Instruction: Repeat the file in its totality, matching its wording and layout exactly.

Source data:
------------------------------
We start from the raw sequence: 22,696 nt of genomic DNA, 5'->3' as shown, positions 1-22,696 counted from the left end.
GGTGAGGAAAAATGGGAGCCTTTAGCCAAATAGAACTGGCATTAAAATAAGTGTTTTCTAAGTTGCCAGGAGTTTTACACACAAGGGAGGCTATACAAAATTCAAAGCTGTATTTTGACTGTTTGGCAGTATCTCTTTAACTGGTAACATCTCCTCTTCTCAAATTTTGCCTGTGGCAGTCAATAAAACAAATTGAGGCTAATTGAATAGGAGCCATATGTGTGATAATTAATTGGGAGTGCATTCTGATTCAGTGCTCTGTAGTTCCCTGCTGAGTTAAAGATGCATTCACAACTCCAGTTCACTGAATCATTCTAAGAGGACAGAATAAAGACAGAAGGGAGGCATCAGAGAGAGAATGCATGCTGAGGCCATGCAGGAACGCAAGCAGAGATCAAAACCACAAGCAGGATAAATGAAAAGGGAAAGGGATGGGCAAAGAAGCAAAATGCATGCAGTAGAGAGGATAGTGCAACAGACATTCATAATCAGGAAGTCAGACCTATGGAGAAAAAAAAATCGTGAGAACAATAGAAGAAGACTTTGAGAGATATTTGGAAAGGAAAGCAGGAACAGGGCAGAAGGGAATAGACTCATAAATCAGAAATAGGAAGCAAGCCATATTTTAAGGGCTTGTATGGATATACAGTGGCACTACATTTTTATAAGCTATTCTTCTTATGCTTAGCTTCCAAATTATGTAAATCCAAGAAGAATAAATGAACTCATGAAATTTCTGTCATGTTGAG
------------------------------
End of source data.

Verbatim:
We start from the raw sequence: 22,696 nt of genomic DNA, 5'->3' as shown, positions 1-22,696 counted from the left end.
GGTGAGGAAAAATGGGAGCCTTTAGCCAAATAGAACTGGCATTAAAATAAGTGTTTTCTAAGTTGCCAGGAGTTTTACACACAAGGGAGGCTATACAAAATTCAAAGCTGTATTTTGACTGTTTGGCAGTATCTCTTTAACTGGTAACATCTCCTCTTCTCAAATTTTGCCTGTGGCAGTCAATAAAACAAATTGAGGCTAATTGAATAGGAGCCATATGTGTGATAATTAATTGGGAGTGCATTCTGATTCAGTGCTCTGTAGTTCCCTGCTGAGTTAAAGATGCATTCACAACTCCAGTTCACTGAATCATTCTAAGAGGACAGAATAAAGACAGAAGGGAGGCATCAGAGAGAGAATGCATGCTGAGGCCATGCAGGAACGCAAGCAGAGATCAAAACCACAAGCAGGATAAATGAAAAGGGAAAGGGATGGGCAAAGAAGCAAAATGCATGCAGTAGAGAGGATAGTGCAACAGACATTCATAATCAGGAAGTCAGACCTATGGAGAAAAAAAAATCGTGAGAACAATAGAAGAAGACTTTGAGAGATATTTGGAAAGGAAAGCAGGAACAGGGCAGAAGGGAATAGACTCATAAATCAGAAATAGGAAGCAAGCCATATTTTAAGGGCTTGTATGGATATACAGTGGCACTACATTTTTATAAGCTATTCTTCTTATGCTTAGCTTCCAAATTATGTAAATCCAAGAAGAATAAATGAACTCATGAAATTTCTGTCATGTTGAG